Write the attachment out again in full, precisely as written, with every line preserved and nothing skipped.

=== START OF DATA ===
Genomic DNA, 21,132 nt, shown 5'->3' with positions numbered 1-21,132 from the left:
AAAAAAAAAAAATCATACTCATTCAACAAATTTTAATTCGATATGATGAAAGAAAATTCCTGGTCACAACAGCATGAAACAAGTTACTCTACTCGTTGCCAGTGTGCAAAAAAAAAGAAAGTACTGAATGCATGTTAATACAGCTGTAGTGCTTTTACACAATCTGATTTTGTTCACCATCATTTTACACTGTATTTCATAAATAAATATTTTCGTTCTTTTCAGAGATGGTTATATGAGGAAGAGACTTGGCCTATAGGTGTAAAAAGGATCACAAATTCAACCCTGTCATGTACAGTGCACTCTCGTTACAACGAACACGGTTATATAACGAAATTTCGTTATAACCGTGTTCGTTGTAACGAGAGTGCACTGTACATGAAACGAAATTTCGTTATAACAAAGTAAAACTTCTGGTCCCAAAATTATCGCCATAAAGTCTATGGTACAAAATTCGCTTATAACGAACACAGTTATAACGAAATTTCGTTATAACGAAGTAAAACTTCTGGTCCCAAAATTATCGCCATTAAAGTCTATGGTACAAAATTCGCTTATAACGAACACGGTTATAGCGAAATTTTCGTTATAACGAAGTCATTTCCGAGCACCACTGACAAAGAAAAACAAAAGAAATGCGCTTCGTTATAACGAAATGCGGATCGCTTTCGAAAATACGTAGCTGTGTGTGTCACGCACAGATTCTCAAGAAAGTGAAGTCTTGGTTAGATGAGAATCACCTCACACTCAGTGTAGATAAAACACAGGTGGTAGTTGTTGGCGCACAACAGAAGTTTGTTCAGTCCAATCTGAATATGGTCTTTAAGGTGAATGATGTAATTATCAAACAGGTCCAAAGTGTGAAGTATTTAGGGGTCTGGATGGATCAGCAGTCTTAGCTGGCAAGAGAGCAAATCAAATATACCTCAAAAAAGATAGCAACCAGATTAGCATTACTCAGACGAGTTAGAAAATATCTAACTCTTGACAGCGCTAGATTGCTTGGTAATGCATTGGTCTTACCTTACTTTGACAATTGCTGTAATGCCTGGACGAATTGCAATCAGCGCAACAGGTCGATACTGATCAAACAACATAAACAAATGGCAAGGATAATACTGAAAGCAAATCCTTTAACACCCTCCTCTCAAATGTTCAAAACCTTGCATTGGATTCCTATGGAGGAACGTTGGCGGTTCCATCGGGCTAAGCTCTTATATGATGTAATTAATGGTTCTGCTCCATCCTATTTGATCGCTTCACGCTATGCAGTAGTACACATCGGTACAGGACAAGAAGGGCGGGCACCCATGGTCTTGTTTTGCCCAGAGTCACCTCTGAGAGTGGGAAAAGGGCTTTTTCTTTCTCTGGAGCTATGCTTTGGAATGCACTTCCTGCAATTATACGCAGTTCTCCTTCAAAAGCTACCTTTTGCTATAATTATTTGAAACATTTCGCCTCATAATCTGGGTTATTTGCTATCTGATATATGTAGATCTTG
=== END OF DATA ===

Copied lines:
Genomic DNA, 21,132 nt, shown 5'->3' with positions numbered 1-21,132 from the left:
AAAAAAAAAAAATCATACTCATTCAACAAATTTTAATTCGATATGATGAAAGAAAATTCCTGGTCACAACAGCATGAAACAAGTTACTCTACTCGTTGCCAGTGTGCAAAAAAAAAGAAAGTACTGAATGCATGTTAATACAGCTGTAGTGCTTTTACACAATCTGATTTTGTTCACCATCATTTTACACTGTATTTCATAAATAAATATTTTCGTTCTTTTCAGAGATGGTTATATGAGGAAGAGACTTGGCCTATAGGTGTAAAAAGGATCACAAATTCAACCCTGTCATGTACAGTGCACTCTCGTTACAACGAACACGGTTATATAACGAAATTTCGTTATAACCGTGTTCGTTGTAACGAGAGTGCACTGTACATGAAACGAAATTTCGTTATAACAAAGTAAAACTTCTGGTCCCAAAATTATCGCCATAAAGTCTATGGTACAAAATTCGCTTATAACGAACACAGTTATAACGAAATTTCGTTATAACGAAGTAAAACTTCTGGTCCCAAAATTATCGCCATTAAAGTCTATGGTACAAAATTCGCTTATAACGAACACGGTTATAGCGAAATTTTCGTTATAACGAAGTCATTTCCGAGCACCACTGACAAAGAAAAACAAAAGAAATGCGCTTCGTTATAACGAAATGCGGATCGCTTTCGAAAATACGTAGCTGTGTGTGTCACGCACAGATTCTCAAGAAAGTGAAGTCTTGGTTAGATGAGAATCACCTCACACTCAGTGTAGATAAAACACAGGTGGTAGTTGTTGGCGCACAACAGAAGTTTGTTCAGTCCAATCTGAATATGGTCTTTAAGGTGAATGATGTAATTATCAAACAGGTCCAAAGTGTGAAGTATTTAGGGGTCTGGATGGATCAGCAGTCTTAGCTGGCAAGAGAGCAAATCAAATATACCTCAAAAAAGATAGCAACCAGATTAGCATTACTCAGACGAGTTAGAAAATATCTAACTCTTGACAGCGCTAGATTGCTTGGTAATGCATTGGTCTTACCTTACTTTGACAATTGCTGTAATGCCTGGACGAATTGCAATCAGCGCAACAGGTCGATACTGATCAAACAACATAAACAAATGGCAAGGATAATACTGAAAGCAAATCCTTTAACACCCTCCTCTCAAATGTTCAAAACCTTGCATTGGATTCCTATGGAGGAACGTTGGCGGTTCCATCGGGCTAAGCTCTTATATGATGTAATTAATGGTTCTGCTCCATCCTATTTGATCGCTTCACGCTATGCAGTAGTACACATCGGTACAGGACAAGAAGGGCGGGCACCCATGGTCTTGTTTTGCCCAGAGTCACCTCTGAGAGTGGGAAAAGGGCTTTTTCTTTCTCTGGAGCTATGCTTTGGAATGCACTTCCTGCAATTATACGCAGTTCTCCTTCAAAAGCTACCTTTTGCTATAATTATTTGAAACATTTCGCCTCATAATCTGGGTTATTTGCTATCTGATATATGTAGATCTTG